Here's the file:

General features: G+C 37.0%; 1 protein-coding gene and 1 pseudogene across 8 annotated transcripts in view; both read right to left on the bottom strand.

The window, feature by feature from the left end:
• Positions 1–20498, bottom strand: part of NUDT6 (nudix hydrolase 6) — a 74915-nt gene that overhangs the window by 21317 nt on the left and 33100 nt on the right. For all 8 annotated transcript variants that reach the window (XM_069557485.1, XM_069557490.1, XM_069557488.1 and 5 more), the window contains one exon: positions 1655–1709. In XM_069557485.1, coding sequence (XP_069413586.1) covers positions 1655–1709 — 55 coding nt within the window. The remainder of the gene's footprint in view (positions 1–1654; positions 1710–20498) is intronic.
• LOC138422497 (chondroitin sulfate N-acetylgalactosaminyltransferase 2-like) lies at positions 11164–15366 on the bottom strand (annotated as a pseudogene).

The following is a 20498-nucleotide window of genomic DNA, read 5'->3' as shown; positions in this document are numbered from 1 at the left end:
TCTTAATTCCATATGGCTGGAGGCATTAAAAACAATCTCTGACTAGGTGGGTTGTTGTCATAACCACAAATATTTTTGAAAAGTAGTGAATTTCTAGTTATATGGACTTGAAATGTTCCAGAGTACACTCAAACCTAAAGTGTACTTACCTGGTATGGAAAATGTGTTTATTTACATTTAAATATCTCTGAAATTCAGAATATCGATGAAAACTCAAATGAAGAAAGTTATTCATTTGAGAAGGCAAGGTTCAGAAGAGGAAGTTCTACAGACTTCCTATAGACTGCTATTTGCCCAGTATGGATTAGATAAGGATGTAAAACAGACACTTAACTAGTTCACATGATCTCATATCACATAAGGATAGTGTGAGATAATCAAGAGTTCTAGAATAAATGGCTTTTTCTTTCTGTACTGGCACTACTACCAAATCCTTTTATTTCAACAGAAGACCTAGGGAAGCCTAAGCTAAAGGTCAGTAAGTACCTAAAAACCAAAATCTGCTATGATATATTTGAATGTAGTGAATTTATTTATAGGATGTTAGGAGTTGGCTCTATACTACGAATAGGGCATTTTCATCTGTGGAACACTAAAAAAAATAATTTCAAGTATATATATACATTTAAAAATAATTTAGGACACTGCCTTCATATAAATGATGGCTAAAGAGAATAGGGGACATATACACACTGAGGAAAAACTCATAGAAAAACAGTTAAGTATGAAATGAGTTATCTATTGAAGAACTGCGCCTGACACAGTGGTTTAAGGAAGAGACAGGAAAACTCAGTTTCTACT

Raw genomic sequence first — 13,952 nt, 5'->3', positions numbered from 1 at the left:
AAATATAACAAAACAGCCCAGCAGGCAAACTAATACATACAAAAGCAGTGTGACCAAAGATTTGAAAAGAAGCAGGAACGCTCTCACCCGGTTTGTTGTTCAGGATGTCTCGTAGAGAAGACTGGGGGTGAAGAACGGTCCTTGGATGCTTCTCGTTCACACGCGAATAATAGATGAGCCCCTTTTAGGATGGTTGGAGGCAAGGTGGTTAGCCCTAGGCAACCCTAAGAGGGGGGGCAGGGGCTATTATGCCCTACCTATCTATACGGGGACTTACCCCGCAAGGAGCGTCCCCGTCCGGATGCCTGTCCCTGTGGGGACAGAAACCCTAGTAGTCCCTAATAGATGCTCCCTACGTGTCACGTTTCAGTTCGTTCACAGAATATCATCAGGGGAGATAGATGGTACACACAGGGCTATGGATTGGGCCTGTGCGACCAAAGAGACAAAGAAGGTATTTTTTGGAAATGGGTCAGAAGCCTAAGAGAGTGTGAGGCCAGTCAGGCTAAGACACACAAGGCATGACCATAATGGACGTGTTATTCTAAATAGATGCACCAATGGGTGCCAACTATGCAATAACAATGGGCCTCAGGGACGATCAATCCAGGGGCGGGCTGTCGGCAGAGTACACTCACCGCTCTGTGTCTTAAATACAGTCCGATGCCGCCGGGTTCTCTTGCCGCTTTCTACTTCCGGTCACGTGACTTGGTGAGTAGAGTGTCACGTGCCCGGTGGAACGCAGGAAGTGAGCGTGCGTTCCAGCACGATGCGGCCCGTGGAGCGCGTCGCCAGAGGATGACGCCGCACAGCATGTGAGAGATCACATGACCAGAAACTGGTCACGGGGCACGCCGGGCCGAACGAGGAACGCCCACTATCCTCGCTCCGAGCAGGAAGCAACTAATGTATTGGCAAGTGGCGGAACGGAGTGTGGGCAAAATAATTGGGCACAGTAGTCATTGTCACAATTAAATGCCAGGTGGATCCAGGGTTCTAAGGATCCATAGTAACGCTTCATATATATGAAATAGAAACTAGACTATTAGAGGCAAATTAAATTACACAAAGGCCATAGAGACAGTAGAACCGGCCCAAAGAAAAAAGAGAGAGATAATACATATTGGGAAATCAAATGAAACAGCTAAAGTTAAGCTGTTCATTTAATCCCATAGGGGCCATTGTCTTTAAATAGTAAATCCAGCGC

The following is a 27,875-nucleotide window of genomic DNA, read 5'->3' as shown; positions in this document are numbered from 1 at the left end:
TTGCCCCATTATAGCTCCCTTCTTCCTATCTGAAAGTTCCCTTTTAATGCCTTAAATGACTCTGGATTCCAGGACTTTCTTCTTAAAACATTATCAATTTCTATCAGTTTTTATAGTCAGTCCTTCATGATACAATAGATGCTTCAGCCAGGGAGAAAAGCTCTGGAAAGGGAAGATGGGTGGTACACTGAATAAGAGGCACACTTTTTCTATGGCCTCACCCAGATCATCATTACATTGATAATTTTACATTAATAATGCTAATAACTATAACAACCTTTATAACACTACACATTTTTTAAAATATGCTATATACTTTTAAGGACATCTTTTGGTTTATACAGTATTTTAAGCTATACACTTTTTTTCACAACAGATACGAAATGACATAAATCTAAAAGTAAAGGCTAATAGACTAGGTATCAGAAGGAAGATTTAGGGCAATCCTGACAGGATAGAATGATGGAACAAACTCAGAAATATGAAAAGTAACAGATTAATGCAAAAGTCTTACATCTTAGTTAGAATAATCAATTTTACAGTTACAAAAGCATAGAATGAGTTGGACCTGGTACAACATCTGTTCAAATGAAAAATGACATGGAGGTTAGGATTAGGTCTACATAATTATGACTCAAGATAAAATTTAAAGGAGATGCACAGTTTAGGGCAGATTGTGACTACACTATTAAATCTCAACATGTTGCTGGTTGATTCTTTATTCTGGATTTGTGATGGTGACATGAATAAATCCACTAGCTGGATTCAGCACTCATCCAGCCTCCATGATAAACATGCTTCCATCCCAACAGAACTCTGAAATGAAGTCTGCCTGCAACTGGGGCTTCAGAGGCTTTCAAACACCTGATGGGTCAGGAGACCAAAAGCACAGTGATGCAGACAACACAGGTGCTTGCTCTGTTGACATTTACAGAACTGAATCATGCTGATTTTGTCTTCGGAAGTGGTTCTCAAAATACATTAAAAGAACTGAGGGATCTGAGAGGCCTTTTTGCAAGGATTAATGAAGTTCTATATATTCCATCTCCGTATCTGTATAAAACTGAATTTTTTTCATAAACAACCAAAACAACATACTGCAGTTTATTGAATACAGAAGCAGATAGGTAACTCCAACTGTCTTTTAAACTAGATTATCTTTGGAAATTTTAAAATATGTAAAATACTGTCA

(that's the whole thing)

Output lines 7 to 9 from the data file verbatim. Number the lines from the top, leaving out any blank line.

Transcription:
Raw genomic sequence first — 13,952 nt, 5'->3', positions numbered from 1 at the left:
AAATATAACAAAACAGCCCAGCAGGCAAACTAATACATACAAAAGCAGTGTGACCAAAGATTTGAAAAGAAGCAGGAACGCTCTCACCCGGTTTGTTGTTCAGGATGTCTCGTAGAGAAGACTGGGGGTGAAGAACGGTCCTTGGATGCTTCTCGTTCACACGCGAATAATAGATGAGCCCCTTTTAGGATGGTTGGAGGCAAGGTGGTTAGCCCTAGGCAACCCTAAGAGGGGGGGCAGGGGCTATTATGCCCTACCTATCTATACGGGGACTTACCCCGCAAGGAGCGTCCCCGTCCGGATGCCTGTCCCTGTGGGGACAGAAACCCTAGTAGTCCCTAATAGATGCTCCCTACGTGTCACGTTTCAGTTCGTTCACAGAATATCATCAGGGGAGATAGATGGTACACACAGGGCTATGGATTGGGCCTGTGCGACCAAAGAGACAAAGAAGGTATTTTTTGGAAATGGGTCAGAAGCCTAAGAGAGTGTGAGGCCAGTCAGGCTAAGACACACAAGGCATGACCATAATGGACGTGTTATTCTAAATAGATGCACCAATGGGTGCCAACTATGCAATAACAATGGGCCTCAGGGACGATCAATCCAGGGGCGGGCTGTCGGCAGAGTACACTCACCGCTCTGTGTCTTAAATACAGTCCGATGCCGCCGGGTTCTCTTGCCGCTTTCTACTTCCGGTCACGTGACTTGGTGAGTAGAGTGTCACGTGCCCGGTGGAACGCAGGAAGTGAGCGTGCGTTCCAGCACGATGCGGCCCGTGGAGCGCGTCGCCAGAGGATGACGCCGCACAGCATGTGAGAGATCACATGACCAGAAACTGGTCACGGGGCACGCCGGGCCGAACGAGGAACGCCCACTATCCTCGCTCCGAGCAGGAAGCAACTAATGTATTGGCAAGTGGCGGAACGGAGTGTGGGCAAAATAATTGGGCACAGTAGTCATTGTCACAATTAAATGCCAGGTGGATCCAGGGTTCTAAGGATCCATAGTAACGCTTCATATATATGAAATAGAAACTAGACTATTAGAGGCAAATTAAATTACACAAAGGCCATAGAGACAGTAGAACCGGCCCAAAGAAAAAAGAGAGAGATAATACATATTGGGAAATCAAATGAAACAGCTAAAGTTAAGCTGTTCATTTAATCCCATAGGGGCCATTGTCTTTAAATAGTAAATCCAGCGC

The following is a 27,875-nucleotide window of genomic DNA, read 5'->3' as shown; positions in this document are numbered from 1 at the left end: